And it’s not done. It’s not anywhere near done. I got some very thoughtful feedback recently, and it has made me realize I actually have a ways to go with it. So I find myself outlining, again. In my darker moments, like this morning at 5am, I seriously consider throwing the towel in. I mean, seriously, seven years. Who am I kidding?

In my more optimistic moments, I think that really these past seven years have been training. There’s that old saying that you have to put 10 years or 10,000 hours into something before you can call yourself an expert. I wouldn’t even know where to begin counting hours, but I have been a writer for seven years now, both professionally and creatively. And that’s not even counting all the dabbling and short story writing I did before I decided to take myself seriously.

After I’ve had my coffee, I can accept that maybe this first novel is training. When I’m not feeling like I want to crawl into a hole and never come out, I can see that maybe my next novel won’t take a decade, because of everything I’m learning on this one. And then I think – what if does? Would I quit? I just can’t fathom quitting. I’m a writer, this is what I do, and as much as I love my job, I am not a technical writer at heart, I’m a storyteller.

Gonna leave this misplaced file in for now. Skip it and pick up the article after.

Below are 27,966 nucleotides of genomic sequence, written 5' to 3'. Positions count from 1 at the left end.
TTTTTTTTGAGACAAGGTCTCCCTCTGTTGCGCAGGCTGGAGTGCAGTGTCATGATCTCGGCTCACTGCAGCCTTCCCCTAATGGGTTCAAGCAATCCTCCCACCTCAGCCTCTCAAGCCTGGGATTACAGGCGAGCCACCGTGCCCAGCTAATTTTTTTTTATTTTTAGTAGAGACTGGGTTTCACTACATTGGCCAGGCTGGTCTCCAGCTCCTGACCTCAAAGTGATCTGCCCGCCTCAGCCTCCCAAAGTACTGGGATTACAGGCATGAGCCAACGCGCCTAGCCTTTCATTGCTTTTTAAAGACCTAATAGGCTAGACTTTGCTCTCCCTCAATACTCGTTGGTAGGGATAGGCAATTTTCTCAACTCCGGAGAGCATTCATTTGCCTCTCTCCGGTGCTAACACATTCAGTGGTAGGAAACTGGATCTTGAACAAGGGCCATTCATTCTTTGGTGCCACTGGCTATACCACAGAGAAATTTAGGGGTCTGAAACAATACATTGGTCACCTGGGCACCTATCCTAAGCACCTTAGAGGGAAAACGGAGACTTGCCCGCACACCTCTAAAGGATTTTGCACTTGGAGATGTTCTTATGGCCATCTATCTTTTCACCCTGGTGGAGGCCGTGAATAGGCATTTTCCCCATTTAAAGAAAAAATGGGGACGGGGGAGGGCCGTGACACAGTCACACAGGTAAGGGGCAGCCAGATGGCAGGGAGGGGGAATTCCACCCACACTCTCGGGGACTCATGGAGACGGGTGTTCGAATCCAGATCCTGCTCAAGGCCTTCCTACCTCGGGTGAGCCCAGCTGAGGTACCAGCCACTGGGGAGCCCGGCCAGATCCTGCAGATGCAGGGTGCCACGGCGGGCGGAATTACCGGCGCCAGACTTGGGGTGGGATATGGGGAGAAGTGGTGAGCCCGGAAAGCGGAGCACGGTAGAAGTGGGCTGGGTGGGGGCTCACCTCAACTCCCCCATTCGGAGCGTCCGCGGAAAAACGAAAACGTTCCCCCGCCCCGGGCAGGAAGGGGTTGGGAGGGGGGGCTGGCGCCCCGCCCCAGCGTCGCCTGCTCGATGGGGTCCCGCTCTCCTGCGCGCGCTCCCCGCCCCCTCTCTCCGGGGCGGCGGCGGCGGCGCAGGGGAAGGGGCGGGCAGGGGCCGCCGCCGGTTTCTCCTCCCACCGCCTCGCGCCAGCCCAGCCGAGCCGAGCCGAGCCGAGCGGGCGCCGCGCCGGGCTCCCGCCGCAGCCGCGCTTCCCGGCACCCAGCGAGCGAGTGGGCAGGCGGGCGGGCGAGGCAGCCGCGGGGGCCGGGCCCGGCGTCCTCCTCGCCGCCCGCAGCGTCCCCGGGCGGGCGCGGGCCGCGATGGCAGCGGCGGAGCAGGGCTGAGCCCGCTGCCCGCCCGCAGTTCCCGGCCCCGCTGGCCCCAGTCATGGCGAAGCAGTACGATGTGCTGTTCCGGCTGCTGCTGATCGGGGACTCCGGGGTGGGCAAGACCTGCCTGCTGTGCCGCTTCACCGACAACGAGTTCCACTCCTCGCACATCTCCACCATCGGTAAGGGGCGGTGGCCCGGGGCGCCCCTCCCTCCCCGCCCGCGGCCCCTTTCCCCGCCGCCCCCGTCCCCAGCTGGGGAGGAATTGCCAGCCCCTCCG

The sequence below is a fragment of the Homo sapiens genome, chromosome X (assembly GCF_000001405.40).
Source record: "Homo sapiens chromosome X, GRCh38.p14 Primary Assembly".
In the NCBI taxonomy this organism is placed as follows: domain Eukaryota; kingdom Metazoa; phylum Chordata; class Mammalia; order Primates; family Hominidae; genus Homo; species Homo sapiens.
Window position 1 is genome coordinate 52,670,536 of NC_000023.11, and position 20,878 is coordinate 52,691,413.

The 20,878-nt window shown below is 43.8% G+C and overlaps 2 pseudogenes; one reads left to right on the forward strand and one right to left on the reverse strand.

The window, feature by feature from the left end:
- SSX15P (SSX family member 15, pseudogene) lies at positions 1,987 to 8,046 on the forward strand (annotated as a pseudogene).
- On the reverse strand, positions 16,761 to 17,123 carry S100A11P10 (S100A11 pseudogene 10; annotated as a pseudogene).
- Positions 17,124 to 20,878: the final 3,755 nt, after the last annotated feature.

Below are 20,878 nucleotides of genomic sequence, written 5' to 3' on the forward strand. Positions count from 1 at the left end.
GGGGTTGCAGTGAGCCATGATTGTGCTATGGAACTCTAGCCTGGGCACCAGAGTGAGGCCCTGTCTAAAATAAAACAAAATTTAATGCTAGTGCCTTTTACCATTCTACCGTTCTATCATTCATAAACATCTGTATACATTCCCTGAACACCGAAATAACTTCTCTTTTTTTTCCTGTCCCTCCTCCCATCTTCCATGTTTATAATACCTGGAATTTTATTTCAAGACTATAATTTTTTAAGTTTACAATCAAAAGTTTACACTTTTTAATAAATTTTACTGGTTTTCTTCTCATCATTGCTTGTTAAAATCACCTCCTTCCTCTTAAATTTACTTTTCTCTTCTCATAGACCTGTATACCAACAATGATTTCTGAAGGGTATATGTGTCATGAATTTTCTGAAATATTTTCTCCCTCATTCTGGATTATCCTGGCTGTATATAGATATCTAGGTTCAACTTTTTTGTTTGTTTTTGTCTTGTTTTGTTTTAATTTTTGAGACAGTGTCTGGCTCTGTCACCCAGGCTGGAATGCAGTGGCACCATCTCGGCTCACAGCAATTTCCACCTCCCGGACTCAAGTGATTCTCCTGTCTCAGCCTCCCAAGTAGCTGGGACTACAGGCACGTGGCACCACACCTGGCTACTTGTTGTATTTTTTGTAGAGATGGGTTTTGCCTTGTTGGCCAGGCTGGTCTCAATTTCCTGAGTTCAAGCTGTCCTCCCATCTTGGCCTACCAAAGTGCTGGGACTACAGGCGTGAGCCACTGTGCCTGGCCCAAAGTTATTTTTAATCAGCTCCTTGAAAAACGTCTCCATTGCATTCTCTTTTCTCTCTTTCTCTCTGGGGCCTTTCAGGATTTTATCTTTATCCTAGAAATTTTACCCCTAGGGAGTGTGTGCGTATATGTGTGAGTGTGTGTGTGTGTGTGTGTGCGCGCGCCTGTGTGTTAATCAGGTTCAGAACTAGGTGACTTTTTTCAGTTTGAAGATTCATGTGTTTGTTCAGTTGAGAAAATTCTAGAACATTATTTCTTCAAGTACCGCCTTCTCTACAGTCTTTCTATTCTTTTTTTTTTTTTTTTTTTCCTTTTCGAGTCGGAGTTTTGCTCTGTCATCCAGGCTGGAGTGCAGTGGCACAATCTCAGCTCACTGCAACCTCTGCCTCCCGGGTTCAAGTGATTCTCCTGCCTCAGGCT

Trouble is, it’s hard to stay optimistic. I think for now I’ll forget about being positive, and just resolve to reserve judgement for another three years. If I’m ten years in and still haven’t finished a book I feel is worthy of reading, then maybe I’ll consider giving up. But for now, I trudge forward.

#writingishard

Here’s a photo I took on a research trip to the OK Corral Ostrich Farm (in 2009).

Ostrich Writing

 

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Comparing Prose